Next-generation B-21 Raider heavy bomber passes design review

Next-generation B-21 Raider heavy bomber passes design review
Artist's rendering of the B-21 Raider
Artist's rendering of the B-21 Raider
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Artist's rendering of the B-21 Raider
Artist's rendering of the B-21 Raider

The US Air Force's next strategic heavy bomber has passed a critical design review. On November 28 to 30, the US Defense Department carried out a multi-disciplined technical evaluation of the proposed B-21 Raider to see if its design was stable and mature enough to warrant moving on to manufacturing and flight testing, and the evaluation has determined that significant progress has been made on the three-year old project.

The United States is almost unique in the field of strategic bombers, where other air forces rely on tactical bombers to deliver ordnance, only the US and Russia still have heavy, long-range bombers as part of their active inventories. Currently, the US Air Force fields three heavies developed during the Cold War, the B-52 Stratofortress, the B-1 lancer, and the B-2 Spirit.

Though these aircraft have served well for decades and the B-52 is so over-engineered that the grandchildren of the original pilots are now flying them, the US strategic bomber wings are showing their age and their technological obsolescence. It's for this reason that the Air Force Rapid Capabilities Office set up the Long Range Strike Bomber program (LRS-B), which led to the B-21's development by Northrop Grumman.

The purpose of the B-21 will be to provide a long-range stealth platform with a high survival capability for penetrating enemy airspace to deliver conventional and thermonuclear weapons. It's also expected to handle, with the aid of long-range fighter cover, any future anti-access and area denial systems that might be fielded against it.

Though very few technical details have been released, it's expected to have a basic design similar to the B-2. If all goes according to plan, it's anticipated the B-21 will enter service by 2025, when it will operate alongside other strategic bombers before eventually replacing them.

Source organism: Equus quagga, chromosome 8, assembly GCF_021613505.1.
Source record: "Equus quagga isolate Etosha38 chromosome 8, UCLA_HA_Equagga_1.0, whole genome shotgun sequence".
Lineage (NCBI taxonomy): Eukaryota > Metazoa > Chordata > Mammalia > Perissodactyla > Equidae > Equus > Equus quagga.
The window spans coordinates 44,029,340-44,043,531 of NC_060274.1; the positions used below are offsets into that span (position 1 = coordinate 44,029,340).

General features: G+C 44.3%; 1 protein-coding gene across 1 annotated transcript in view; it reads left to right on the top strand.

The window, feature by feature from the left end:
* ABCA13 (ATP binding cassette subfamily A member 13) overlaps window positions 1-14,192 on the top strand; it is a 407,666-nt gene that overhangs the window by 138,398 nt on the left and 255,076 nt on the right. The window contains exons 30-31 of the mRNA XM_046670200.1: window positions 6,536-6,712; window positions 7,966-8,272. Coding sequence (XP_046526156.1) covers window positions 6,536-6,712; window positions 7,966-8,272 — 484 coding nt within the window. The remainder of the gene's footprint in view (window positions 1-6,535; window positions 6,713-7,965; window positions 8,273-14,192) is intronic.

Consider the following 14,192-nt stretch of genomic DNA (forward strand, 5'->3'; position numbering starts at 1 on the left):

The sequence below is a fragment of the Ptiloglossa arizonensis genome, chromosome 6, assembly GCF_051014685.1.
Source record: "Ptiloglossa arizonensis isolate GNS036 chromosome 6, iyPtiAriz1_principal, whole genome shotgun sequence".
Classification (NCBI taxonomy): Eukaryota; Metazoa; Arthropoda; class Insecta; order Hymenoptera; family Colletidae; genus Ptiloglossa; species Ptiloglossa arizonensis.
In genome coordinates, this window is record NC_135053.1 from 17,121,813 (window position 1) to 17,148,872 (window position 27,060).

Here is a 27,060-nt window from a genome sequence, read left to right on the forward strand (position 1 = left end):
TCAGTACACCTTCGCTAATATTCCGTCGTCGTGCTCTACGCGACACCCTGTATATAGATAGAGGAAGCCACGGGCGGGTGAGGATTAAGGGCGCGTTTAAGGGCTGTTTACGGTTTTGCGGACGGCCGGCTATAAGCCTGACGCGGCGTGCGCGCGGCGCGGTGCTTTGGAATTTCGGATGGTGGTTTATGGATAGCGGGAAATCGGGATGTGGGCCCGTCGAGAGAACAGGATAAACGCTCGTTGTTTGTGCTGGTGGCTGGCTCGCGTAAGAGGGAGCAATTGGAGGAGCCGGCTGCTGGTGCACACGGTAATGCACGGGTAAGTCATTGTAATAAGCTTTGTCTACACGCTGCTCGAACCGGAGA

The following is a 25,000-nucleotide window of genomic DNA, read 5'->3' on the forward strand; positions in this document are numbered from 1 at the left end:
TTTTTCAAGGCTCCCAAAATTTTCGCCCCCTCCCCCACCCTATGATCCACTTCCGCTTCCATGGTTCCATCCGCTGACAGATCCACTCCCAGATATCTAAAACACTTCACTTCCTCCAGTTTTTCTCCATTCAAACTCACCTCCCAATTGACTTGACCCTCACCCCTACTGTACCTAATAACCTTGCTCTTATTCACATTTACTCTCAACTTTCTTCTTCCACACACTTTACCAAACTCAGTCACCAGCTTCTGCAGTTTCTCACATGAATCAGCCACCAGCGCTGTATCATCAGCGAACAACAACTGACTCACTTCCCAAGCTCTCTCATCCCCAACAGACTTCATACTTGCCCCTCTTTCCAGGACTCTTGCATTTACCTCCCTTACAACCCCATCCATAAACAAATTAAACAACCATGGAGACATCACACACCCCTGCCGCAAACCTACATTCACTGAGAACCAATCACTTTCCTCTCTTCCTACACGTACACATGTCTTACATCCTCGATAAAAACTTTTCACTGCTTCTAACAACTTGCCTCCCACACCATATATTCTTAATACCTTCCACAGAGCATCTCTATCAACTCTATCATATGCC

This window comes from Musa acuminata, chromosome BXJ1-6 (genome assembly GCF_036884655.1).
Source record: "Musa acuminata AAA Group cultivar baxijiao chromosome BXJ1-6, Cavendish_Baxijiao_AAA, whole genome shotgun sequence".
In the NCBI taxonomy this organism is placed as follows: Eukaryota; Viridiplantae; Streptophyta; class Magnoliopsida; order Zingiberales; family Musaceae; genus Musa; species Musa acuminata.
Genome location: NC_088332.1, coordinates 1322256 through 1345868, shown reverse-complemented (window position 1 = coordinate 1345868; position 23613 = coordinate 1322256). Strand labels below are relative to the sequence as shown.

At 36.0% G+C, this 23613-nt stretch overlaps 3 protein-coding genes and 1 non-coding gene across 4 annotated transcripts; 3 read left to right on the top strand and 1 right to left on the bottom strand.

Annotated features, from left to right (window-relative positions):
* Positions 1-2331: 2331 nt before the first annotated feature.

"The Air Force is pleased with how the program is moving forward," says Air Force Secretary Heather Wilson. "The B-21 Raider program is on the right track to make continued progress over the next few years as it now transitions from the design phase into a robust manufacturing phase that will ultimately produce our first B-21 test aircraft."

Source: US Air Force

Derek Howe
While I like this aircraft, costs always worry me. If you want this to (finally) retire all B-52's, then you have to look at the missions it performs, and the price tag that it carries. If this is far higher...then that is not a job well done by the USAF. It's like when the USAF said the F-35 will replace the A-10...ummm yeeeeaaah, no, no it won't/didn't.
They need to keep a keen eye on the price tag. I also don't like that it's subsonic, unless it's going to actually replace (retire) the B-2's.
Planes are not rocket science and the military should be building their own as we can't afford the stupidly high cost now. And they need something to do when not fighting wars, etc. What we need are equipment, weapons carriers that are robust and upgradeable. And what is with the shape? A wide diamond with be far better as able to be lighter, easier to build, make stealth with more lift area with more interior for internal weapons.

I'm an old guy who served in the USAF during Vietnam maintaining two cruise missiles that used to be on the B52. SAC trained killers we used to call ourselves. At this point in my life experience I do not see a need for another expensive weapons system no matter how technologically advanced.
With advances in robotic/ai/hypersonic drones/fighter planes/battlefield lasers and three models of manned bombers why is a new one needed. I don't think truer words were spoken when President Eisenhower made the statement about the MIC.
Like the Mallard steam train it's probably the last iteration of a soon to be redundant technology. Our species is in transition towards a sustainable future whether we like it or not, know it or not or even make it or not. It's key to our species survival since, by definition, unsustainable is terminal. Despite being insanely profitable, war is unsustainable and, one way or another, it's going to stop. Unsustainable is terminal.
The human species is going to stop fighting because it is unsustainable? Tell him he's dreamin'.